Chris Bryant Gives Awkward Interview Amid Immigration Row With Tesco And Next

Chris Bryant
Chris Bryant

Read the speech Chris Bryant eventually gaveHERE

Labour's shadow immigration spokesman has rowed back after accusing Tesco and Next of favouring migrant workers.

In an awkward interview on the Today programme, Chris Bryant was challenged over his speech attacking the retail giants, which was briefed to the Sunday Telegraph.

In the leaked excerpts of the speech, Bryant said Tesco had moved its distribution centre to Kent, where a "a large percentage" of staff were "from Eastern bloc".

He also took aim at "unscrupulous employers" and made reference to some staff being paid below the minimum wage.

But Tesco and Next came out swinging, with the supermarket pointing out it did not have a distribution centre in Kent.

Next said Polish workers were not used to save money, and said it was "deeply disappointed" that Bryant "did not bother to check his facts with the company before releasing his speech."

And on Monday, Bryant was somewhat less bullish in his views on the companies.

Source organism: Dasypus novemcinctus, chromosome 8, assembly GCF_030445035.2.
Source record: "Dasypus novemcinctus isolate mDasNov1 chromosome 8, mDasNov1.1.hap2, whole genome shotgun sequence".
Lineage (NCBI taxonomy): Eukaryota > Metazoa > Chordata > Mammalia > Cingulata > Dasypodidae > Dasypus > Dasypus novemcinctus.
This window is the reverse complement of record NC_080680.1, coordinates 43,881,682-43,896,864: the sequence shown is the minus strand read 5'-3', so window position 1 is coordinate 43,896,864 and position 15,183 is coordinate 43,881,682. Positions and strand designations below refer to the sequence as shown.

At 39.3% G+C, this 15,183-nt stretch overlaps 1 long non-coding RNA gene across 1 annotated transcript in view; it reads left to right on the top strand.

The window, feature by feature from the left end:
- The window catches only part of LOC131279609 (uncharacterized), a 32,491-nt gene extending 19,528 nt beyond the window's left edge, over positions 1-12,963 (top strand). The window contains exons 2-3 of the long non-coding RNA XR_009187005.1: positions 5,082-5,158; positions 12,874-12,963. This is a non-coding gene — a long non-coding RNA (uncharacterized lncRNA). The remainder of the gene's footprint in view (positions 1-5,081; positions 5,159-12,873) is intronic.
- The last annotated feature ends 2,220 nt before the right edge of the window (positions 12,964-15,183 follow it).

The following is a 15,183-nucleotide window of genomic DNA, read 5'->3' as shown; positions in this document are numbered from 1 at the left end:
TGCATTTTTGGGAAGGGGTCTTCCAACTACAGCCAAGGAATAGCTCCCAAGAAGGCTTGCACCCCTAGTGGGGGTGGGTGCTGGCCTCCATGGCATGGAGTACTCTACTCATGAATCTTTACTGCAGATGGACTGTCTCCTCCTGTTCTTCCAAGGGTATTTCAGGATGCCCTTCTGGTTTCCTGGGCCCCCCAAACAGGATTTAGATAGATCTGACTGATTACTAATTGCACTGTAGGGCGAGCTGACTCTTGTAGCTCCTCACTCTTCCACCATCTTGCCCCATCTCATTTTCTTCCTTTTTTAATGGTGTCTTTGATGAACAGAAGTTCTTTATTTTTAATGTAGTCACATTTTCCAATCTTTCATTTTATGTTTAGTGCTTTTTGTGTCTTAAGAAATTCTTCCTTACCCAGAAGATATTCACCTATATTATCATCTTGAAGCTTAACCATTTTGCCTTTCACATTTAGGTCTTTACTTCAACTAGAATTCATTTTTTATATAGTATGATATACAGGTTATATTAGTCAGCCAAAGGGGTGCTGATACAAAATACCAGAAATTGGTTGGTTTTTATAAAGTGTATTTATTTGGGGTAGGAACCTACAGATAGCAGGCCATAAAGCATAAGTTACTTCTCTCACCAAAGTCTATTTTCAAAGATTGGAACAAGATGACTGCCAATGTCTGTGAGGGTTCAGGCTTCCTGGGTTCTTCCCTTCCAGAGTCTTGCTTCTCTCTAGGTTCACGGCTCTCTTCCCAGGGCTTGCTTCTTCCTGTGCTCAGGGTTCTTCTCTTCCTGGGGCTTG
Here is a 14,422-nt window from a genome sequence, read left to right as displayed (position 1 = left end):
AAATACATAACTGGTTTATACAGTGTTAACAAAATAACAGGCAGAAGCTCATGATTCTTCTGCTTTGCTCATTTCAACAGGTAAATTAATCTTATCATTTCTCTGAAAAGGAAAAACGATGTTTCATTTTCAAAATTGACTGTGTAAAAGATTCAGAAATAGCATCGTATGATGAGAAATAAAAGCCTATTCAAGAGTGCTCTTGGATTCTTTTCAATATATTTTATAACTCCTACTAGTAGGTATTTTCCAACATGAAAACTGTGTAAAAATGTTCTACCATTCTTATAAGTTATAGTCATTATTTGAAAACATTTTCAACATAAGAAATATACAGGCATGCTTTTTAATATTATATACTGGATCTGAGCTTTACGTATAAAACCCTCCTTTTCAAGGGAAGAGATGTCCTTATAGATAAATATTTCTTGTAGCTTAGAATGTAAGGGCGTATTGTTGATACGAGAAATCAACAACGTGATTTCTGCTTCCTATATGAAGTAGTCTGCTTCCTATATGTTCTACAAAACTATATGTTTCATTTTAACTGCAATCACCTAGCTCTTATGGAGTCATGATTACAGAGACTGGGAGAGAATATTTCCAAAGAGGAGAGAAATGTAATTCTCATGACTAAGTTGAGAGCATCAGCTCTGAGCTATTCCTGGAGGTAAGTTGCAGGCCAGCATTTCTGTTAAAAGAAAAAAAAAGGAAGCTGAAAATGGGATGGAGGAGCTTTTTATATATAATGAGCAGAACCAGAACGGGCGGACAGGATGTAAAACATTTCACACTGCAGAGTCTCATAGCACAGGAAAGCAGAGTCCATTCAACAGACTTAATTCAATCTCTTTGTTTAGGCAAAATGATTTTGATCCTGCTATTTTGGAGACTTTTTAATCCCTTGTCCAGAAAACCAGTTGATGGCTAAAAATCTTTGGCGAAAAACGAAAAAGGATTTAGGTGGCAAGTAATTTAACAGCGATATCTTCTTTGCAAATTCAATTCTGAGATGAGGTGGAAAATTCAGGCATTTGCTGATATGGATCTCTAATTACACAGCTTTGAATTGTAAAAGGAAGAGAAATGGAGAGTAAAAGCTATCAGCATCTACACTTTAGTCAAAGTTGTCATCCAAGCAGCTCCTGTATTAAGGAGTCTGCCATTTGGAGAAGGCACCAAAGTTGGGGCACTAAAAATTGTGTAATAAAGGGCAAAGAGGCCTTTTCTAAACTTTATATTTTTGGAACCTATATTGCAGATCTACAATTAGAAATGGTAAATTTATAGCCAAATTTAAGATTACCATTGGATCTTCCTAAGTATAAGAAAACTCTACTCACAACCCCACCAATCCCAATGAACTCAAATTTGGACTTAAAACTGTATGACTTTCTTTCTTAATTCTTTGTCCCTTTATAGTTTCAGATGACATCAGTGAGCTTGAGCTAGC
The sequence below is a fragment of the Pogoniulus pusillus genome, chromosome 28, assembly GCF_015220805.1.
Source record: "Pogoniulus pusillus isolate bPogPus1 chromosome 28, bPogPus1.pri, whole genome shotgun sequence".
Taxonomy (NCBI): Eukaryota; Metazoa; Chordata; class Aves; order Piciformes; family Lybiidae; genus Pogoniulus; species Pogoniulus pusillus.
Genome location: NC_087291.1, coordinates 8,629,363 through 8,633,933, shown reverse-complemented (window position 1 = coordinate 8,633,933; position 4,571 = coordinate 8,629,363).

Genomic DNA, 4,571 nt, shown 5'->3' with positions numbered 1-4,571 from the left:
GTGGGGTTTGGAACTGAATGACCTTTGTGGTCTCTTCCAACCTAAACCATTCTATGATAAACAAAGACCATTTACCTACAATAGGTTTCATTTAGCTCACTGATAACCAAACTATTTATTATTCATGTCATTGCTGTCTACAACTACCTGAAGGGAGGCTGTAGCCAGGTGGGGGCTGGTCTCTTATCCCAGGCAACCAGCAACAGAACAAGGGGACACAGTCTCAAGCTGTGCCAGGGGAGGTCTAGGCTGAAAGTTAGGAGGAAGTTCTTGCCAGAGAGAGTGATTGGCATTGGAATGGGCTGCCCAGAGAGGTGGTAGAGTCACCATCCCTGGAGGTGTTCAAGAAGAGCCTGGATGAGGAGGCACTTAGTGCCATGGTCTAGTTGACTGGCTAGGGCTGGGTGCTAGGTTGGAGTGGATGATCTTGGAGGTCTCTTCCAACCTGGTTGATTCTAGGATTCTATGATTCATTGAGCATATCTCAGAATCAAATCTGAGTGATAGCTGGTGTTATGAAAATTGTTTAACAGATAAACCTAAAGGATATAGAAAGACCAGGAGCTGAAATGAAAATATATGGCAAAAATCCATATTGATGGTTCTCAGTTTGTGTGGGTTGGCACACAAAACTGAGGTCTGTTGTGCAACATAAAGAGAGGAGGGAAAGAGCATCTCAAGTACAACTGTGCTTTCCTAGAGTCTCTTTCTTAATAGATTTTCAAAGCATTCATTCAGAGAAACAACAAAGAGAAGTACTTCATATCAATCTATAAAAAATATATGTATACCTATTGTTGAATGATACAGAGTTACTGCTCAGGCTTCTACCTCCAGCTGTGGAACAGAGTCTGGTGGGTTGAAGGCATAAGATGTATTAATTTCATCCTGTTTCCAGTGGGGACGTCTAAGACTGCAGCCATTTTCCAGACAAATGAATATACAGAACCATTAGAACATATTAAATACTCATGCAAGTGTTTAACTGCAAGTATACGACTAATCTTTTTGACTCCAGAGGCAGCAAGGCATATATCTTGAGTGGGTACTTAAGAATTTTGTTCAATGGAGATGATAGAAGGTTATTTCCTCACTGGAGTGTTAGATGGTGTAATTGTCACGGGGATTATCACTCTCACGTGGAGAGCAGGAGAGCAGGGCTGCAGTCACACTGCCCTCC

Before the first question had been answered, the Labour man opened his interview by saying: "I fully accept that Next and Tesco indeed often try to go the extra mile".

He added: "The Times says that I call Next and Tesco unscrupulous employers... I do not."

On Tesco's distribution centre in "Kent", he said: "I don't know where Kent got into it ... it was always Essex."

Bryant insisted that both companies had used non UK nationals for two summers in a row "in relatively high numbers".

With a million young people unemployed, he asked whether labour laws could be better regulated.

"In the fullness of my speech, I make clear that this is not an easy place for many employers," he said.

"Tesco denies that that is what's happening, I think there are various different versions of what has gone on."

The row comes as Labour leader Ed Miliband returns form holiday to criticism over his party's performance.

Senior and backbench MPs have called for a clearer message from the leadership with less than two years to go before the general election.